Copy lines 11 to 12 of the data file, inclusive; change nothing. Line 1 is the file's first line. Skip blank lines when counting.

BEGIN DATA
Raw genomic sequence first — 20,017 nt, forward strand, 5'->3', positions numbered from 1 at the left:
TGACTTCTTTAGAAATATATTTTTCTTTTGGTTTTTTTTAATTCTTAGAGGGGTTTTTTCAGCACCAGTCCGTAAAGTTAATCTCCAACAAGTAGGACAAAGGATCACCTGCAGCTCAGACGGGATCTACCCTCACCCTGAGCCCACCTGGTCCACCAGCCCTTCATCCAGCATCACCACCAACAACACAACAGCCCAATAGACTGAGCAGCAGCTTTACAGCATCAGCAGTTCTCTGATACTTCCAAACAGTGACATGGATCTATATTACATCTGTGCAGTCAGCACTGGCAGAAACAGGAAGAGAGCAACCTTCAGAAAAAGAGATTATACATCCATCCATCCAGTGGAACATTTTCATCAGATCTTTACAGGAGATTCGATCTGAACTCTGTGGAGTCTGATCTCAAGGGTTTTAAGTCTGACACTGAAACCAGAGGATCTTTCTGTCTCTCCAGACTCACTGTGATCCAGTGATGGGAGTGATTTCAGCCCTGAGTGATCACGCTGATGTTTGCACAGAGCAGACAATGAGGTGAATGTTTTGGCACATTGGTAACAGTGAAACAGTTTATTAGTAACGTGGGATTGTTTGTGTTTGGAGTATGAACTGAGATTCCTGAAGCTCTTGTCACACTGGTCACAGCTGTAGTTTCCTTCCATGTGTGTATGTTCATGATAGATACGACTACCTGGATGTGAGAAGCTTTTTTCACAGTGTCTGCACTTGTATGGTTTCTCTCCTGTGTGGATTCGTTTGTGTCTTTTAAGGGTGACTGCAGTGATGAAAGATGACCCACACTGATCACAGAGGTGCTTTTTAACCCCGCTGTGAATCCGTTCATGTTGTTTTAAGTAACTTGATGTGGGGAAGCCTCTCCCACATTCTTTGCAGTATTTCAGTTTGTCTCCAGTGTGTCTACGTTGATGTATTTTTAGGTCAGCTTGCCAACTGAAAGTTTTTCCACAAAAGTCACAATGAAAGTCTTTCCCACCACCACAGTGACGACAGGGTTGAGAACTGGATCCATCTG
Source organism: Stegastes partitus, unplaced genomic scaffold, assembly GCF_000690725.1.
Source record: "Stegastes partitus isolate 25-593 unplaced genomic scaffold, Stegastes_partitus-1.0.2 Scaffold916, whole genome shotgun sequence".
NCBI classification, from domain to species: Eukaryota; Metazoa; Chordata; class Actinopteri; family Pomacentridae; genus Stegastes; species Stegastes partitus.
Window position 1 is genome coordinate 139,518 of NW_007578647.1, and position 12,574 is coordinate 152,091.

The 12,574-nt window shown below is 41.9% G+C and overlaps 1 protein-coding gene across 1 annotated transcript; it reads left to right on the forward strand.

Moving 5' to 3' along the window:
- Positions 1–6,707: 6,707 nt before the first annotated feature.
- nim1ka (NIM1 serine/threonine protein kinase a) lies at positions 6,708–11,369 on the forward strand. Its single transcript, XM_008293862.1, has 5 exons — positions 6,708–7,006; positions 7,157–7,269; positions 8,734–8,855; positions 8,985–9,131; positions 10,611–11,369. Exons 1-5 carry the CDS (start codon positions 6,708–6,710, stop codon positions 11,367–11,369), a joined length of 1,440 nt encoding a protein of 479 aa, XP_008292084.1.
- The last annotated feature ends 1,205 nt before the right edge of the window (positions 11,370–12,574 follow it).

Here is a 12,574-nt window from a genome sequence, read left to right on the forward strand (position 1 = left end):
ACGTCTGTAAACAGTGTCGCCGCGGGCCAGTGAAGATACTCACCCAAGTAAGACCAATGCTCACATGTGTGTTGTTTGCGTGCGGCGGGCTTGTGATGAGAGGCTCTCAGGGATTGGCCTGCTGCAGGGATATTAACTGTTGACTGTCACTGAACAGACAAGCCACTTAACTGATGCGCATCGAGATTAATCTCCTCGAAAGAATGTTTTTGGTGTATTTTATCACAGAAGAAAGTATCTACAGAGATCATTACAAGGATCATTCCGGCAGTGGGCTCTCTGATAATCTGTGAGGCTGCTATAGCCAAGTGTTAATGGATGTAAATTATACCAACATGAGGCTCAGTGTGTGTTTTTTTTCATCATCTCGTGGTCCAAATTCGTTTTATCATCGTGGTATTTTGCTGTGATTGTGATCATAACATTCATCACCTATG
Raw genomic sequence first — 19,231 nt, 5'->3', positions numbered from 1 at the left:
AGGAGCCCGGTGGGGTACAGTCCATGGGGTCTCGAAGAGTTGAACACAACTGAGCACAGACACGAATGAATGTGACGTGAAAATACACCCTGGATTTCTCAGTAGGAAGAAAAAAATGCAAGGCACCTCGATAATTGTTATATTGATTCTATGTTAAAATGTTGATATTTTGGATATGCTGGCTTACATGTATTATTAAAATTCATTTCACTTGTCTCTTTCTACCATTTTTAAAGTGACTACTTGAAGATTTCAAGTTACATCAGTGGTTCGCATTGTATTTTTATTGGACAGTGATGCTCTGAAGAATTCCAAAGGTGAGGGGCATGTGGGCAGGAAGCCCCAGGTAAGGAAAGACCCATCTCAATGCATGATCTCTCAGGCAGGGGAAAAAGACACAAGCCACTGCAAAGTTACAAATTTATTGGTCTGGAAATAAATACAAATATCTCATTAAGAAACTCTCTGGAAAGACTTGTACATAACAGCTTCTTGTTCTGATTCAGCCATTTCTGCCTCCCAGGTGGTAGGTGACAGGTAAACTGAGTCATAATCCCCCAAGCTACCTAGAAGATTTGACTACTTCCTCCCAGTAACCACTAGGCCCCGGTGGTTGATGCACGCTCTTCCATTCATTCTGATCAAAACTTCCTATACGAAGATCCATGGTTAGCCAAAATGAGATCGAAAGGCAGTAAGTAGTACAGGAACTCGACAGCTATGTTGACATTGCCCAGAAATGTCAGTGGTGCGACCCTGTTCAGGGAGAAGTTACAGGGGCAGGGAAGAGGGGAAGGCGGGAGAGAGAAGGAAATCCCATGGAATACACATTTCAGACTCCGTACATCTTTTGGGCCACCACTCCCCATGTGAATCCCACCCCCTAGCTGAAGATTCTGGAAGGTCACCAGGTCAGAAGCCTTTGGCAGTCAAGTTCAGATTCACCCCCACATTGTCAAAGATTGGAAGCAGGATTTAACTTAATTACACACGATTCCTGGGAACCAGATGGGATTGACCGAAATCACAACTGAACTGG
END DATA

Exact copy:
- The last annotated feature ends 1,205 nt before the right edge of the window (positions 11,370–12,574 follow it).

Here is a 12,574-nt window from a genome sequence, read left to right on the forward strand (position 1 = left end):